Wait, why does PML favor the Astros?

After four games, this World Series is tied at two games apiece and shaping up for an exciting finish! According to our PML model, Houston has a 53% chance of winning it all. This might come as a surprise; the majority of other prediction models, like FiveThirtyEight’s Elo ratings, give Los Angeles a slight 56% edge—not surprising, given the Dodgers play two of the three games at home. In contrast, PML favors the away team in every game from here on out. Ultimately, the difference between the 44% chance FiveThirtyEight gives the Astros and our 53% is not huge. Whichever you prefer, the Series is a toss-up. But it’s useful to dig into why we’re a bit higher on the Astros, and in the process, get to know our PML model a little better.

A quick refresher: the PML model gives each starting pitcher and each offense a score. Multiplying a pitcher score by an offense score gives the number of runs we’d expect that offense to score in a game started by that pitcher. Since the scores relate to runs, a higher score is better for an offense. The opposite is true for a pitcher. With that in mind, let’s dig into these scores. (There’s more going on under the hood, but that’s all you need to know for this article.)

PML gives the Astros the best offense score of any team, while it scores the Dodgers as merely above average. It may be underrating the Dodgers a bit by using runs rather than underlying offensive stats. Los Angeles is 11th in baseball in PML and 12th in runs scored, but they ranked fourth in wRC+. Nevertheless, the offensive scores favor the Astros pretty heavily.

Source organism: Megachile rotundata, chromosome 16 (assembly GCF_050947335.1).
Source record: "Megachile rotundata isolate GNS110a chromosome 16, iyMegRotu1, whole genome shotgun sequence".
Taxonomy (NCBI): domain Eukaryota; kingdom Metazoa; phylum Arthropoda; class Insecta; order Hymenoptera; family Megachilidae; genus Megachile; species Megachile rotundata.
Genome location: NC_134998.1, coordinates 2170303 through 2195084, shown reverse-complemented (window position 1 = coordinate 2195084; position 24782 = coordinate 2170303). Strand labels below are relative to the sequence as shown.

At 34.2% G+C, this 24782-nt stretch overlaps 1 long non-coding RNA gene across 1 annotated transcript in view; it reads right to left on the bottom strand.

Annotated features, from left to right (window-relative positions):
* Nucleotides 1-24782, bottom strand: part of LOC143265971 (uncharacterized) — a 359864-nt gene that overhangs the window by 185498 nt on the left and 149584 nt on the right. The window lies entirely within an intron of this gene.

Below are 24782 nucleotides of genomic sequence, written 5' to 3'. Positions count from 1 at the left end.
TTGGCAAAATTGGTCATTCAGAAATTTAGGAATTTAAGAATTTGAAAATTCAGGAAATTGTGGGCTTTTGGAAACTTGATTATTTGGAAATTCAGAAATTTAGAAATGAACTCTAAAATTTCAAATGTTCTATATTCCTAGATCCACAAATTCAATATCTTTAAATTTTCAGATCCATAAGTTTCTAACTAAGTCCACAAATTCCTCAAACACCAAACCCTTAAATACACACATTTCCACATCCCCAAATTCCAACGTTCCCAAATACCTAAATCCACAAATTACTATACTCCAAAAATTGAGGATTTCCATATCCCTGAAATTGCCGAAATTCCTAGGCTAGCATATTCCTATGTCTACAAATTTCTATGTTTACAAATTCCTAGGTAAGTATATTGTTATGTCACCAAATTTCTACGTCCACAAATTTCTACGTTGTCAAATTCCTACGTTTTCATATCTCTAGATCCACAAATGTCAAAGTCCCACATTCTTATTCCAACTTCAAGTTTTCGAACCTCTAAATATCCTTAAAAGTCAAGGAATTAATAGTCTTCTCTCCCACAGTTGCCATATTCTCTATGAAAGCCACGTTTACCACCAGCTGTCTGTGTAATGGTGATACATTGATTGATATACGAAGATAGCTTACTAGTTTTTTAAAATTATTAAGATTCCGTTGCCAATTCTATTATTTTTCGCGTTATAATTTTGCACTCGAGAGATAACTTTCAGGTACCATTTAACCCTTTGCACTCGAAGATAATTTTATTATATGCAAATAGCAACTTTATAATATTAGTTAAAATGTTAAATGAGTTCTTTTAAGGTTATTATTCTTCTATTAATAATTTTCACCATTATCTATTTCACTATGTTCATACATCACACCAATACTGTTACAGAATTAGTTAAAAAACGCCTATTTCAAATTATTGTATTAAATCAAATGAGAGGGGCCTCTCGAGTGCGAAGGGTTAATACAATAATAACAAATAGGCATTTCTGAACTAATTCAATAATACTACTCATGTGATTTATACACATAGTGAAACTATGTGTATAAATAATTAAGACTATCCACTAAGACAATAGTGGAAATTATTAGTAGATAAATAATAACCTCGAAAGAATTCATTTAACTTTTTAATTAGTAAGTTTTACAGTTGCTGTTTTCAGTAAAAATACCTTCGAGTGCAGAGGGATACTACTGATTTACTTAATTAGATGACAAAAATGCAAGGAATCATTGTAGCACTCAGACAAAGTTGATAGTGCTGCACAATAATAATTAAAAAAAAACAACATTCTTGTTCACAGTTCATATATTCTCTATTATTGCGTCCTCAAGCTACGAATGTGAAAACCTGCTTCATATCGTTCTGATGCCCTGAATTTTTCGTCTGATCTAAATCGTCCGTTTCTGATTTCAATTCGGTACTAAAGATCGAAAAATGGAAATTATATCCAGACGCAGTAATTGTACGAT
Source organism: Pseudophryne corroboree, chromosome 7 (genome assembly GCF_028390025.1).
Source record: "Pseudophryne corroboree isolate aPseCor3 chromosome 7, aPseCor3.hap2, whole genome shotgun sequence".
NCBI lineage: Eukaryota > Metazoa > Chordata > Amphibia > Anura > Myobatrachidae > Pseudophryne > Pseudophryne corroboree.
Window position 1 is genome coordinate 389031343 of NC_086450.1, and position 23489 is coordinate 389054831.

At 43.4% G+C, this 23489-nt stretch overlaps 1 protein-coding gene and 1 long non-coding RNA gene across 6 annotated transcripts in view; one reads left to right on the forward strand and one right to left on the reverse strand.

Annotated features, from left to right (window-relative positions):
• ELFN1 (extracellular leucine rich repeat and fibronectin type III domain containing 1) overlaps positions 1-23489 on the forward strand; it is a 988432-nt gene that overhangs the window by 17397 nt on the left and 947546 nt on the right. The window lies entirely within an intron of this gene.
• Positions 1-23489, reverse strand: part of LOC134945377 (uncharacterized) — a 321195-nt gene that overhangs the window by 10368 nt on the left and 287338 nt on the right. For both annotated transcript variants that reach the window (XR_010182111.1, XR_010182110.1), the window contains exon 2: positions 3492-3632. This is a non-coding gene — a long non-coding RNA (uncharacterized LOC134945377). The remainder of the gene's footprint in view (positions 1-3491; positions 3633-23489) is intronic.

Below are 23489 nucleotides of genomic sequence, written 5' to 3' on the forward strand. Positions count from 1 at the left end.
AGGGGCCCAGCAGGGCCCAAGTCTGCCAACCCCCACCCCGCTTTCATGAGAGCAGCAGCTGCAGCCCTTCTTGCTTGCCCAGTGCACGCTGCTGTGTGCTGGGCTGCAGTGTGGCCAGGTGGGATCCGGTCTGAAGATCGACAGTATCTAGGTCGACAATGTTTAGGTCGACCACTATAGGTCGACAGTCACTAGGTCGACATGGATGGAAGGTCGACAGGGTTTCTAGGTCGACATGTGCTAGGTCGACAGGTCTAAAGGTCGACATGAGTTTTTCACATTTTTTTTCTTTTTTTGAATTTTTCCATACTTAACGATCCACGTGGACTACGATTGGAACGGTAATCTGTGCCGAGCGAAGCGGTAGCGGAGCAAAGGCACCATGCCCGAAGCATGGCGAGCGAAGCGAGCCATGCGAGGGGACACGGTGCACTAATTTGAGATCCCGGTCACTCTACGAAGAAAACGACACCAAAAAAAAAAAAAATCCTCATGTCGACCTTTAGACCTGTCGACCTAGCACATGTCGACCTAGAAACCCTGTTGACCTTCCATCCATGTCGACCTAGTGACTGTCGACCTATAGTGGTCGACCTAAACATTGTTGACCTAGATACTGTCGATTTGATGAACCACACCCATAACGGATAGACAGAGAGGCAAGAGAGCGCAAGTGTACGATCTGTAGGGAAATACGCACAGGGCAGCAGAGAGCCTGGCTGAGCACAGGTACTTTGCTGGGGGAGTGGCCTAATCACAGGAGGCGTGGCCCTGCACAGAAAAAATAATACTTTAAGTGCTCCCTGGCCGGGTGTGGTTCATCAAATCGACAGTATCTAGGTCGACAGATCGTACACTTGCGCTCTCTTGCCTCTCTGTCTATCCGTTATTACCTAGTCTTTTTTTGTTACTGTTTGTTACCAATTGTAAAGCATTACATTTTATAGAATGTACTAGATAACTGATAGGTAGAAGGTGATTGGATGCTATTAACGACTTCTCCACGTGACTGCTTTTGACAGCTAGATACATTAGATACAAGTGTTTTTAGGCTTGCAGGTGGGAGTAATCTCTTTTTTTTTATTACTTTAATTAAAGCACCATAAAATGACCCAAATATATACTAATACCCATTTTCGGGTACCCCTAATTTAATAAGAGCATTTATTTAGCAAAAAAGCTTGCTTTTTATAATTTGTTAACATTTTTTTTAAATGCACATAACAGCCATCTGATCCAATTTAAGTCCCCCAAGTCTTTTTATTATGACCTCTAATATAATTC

The Astros may have the best offense, but the Dodgers have the best pitcher. Clayton Kershaw has the lowest PML score of any pitcher, far and away the best of any starter for games five through seven. The second-best is his game five opponent, Dallas Keuchel, but the gap is significant. In game six, Justin Verlander has a slight advantage over Rich Hill, and if necessary, Yu Darvish would hold a slight game seven advantage over Lance McCullers, his likely opponent.

When combined, the offense and pitcher scores give an idea of how many runs PML expects each team to score.

So why does PML favor the Astros? Their high offense score holds sway in games six and seven, overshadowing both the home-field adjustment and the small differences in pitcher scores. The only thing able to keep Houston’s bats in check, according to PML, is Clayton Kershaw. He’s enough to lead PML to favor Los Angeles in game five, even with their explosive offense and home-field advantage.

Ultimately, with three games left in the 2017 baseball season, the World Series winner is still a toss-up. It should make for exciting baseball, so happy watching!

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